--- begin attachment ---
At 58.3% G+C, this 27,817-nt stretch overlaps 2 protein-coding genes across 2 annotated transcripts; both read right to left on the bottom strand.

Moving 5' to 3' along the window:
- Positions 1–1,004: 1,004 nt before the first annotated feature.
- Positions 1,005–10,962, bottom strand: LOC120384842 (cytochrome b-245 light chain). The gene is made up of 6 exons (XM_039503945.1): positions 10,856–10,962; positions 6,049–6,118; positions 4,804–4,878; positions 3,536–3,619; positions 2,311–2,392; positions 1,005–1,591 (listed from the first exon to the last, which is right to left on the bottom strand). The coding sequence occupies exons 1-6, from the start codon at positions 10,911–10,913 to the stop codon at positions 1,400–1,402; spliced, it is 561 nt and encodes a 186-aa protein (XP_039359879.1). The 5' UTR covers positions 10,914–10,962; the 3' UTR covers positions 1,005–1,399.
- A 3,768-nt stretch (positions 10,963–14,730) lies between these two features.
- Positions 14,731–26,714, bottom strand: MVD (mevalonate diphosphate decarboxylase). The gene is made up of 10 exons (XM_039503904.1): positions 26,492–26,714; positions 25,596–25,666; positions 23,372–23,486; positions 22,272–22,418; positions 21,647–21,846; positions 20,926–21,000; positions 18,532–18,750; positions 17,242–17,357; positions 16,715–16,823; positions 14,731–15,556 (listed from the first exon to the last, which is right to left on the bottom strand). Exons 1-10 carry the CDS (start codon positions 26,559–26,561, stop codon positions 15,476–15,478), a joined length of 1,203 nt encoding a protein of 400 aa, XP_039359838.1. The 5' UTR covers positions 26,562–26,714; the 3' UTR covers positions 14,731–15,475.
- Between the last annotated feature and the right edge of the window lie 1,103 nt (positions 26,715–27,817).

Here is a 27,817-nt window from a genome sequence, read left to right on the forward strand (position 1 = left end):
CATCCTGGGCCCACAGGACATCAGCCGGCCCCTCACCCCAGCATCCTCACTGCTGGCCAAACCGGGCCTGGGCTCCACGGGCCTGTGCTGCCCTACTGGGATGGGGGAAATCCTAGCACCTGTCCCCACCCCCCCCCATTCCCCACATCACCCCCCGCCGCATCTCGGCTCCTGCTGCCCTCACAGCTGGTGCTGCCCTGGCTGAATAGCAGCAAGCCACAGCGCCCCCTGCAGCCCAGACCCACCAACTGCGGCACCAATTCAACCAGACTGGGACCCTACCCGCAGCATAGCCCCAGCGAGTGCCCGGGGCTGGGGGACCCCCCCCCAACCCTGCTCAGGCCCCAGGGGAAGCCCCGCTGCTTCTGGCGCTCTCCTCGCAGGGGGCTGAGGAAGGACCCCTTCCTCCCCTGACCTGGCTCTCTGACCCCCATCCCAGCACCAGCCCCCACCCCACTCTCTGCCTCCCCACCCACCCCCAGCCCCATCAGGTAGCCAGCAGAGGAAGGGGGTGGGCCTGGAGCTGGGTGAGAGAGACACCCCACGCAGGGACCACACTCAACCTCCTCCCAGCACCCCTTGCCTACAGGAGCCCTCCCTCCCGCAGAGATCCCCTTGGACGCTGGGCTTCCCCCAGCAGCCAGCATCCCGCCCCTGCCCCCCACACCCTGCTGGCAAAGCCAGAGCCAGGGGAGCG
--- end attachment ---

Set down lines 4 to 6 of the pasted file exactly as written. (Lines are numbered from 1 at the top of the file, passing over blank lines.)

- Positions 1,005–10,962, bottom strand: LOC120384842 (cytochrome b-245 light chain). The gene is made up of 6 exons (XM_039503945.1): positions 10,856–10,962; positions 6,049–6,118; positions 4,804–4,878; positions 3,536–3,619; positions 2,311–2,392; positions 1,005–1,591 (listed from the first exon to the last, which is right to left on the bottom strand). The coding sequence occupies exons 1-6, from the start codon at positions 10,911–10,913 to the stop codon at positions 1,400–1,402; spliced, it is 561 nt and encodes a 186-aa protein (XP_039359879.1). The 5' UTR covers positions 10,914–10,962; the 3' UTR covers positions 1,005–1,399.
- A 3,768-nt stretch (positions 10,963–14,730) lies between these two features.
- Positions 14,731–26,714, bottom strand: MVD (mevalonate diphosphate decarboxylase). The gene is made up of 10 exons (XM_039503904.1): positions 26,492–26,714; positions 25,596–25,666; positions 23,372–23,486; positions 22,272–22,418; positions 21,647–21,846; positions 20,926–21,000; positions 18,532–18,750; positions 17,242–17,357; positions 16,715–16,823; positions 14,731–15,556 (listed from the first exon to the last, which is right to left on the bottom strand). Exons 1-10 carry the CDS (start codon positions 26,559–26,561, stop codon positions 15,476–15,478), a joined length of 1,203 nt encoding a protein of 400 aa, XP_039359838.1. The 5' UTR covers positions 26,562–26,714; the 3' UTR covers positions 14,731–15,475.